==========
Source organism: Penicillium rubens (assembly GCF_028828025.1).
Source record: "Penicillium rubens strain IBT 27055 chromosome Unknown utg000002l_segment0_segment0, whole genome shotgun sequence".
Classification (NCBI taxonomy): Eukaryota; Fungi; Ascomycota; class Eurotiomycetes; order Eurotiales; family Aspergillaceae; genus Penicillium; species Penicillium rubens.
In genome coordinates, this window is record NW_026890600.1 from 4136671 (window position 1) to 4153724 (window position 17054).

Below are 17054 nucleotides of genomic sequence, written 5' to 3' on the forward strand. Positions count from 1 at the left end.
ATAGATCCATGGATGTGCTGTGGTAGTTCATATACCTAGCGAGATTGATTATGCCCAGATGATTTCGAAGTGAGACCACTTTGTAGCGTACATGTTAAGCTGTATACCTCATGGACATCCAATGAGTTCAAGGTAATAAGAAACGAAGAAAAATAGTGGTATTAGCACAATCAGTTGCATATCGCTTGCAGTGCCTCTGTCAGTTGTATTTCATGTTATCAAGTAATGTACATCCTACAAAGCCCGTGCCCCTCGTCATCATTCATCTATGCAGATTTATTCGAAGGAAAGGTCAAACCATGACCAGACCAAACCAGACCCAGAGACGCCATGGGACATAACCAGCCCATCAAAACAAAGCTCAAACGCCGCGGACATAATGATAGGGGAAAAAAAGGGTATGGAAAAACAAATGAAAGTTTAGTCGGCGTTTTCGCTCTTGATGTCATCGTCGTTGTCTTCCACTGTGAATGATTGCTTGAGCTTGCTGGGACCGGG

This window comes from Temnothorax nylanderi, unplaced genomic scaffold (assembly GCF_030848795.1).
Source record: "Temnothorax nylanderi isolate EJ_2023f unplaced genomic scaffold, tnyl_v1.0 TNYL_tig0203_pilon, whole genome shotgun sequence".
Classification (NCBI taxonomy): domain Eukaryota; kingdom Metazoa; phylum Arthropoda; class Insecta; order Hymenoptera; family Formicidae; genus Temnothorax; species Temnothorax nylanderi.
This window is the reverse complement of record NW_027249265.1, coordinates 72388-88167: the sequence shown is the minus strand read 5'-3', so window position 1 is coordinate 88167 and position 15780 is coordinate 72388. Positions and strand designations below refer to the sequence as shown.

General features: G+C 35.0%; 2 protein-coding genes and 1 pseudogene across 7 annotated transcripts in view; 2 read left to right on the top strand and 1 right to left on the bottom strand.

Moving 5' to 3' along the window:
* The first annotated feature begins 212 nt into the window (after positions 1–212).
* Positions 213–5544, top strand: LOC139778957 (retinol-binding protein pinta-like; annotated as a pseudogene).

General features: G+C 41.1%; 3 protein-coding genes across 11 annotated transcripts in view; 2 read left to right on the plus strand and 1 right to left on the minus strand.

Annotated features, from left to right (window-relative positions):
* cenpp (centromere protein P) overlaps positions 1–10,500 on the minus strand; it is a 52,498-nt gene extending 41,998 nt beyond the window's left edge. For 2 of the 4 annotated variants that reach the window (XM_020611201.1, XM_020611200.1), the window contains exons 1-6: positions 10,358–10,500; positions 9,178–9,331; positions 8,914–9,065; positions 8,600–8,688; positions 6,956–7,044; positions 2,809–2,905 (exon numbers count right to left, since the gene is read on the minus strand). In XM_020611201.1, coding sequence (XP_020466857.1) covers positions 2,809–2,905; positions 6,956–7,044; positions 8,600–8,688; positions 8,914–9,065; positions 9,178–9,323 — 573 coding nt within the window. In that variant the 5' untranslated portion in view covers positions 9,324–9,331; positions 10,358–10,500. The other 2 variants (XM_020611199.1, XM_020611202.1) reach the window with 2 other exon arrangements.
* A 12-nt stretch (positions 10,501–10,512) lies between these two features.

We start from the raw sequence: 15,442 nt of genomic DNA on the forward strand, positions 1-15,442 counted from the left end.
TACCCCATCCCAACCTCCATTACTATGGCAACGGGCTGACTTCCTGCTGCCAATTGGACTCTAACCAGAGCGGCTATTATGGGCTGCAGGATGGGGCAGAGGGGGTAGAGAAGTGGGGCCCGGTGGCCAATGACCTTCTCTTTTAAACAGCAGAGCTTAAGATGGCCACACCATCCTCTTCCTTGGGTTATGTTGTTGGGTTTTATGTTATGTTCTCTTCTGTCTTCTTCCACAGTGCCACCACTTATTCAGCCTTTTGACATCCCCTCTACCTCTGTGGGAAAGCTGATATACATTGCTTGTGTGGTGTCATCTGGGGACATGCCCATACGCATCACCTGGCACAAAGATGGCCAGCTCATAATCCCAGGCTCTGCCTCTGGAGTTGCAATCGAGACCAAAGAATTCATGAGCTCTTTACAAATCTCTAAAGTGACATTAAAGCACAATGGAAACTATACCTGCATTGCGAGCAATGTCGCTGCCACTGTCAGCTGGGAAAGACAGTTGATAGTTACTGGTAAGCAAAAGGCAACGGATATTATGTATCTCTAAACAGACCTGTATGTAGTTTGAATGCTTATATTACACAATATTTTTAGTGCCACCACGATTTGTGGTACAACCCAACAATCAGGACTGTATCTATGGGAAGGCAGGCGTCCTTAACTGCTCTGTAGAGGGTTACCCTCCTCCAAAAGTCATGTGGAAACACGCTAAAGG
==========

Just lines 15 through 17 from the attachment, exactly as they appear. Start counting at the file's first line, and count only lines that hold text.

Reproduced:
General features: G+C 41.1%; 3 protein-coding genes across 11 annotated transcripts in view; 2 read left to right on the plus strand and 1 right to left on the minus strand.

Annotated features, from left to right (window-relative positions):
* cenpp (centromere protein P) overlaps positions 1–10,500 on the minus strand; it is a 52,498-nt gene extending 41,998 nt beyond the window's left edge. For 2 of the 4 annotated variants that reach the window (XM_020611201.1, XM_020611200.1), the window contains exons 1-6: positions 10,358–10,500; positions 9,178–9,331; positions 8,914–9,065; positions 8,600–8,688; positions 6,956–7,044; positions 2,809–2,905 (exon numbers count right to left, since the gene is read on the minus strand). In XM_020611201.1, coding sequence (XP_020466857.1) covers positions 2,809–2,905; positions 6,956–7,044; positions 8,600–8,688; positions 8,914–9,065; positions 9,178–9,323 — 573 coding nt within the window. In that variant the 5' untranslated portion in view covers positions 9,324–9,331; positions 10,358–10,500. The other 2 variants (XM_020611199.1, XM_020611202.1) reach the window with 2 other exon arrangements.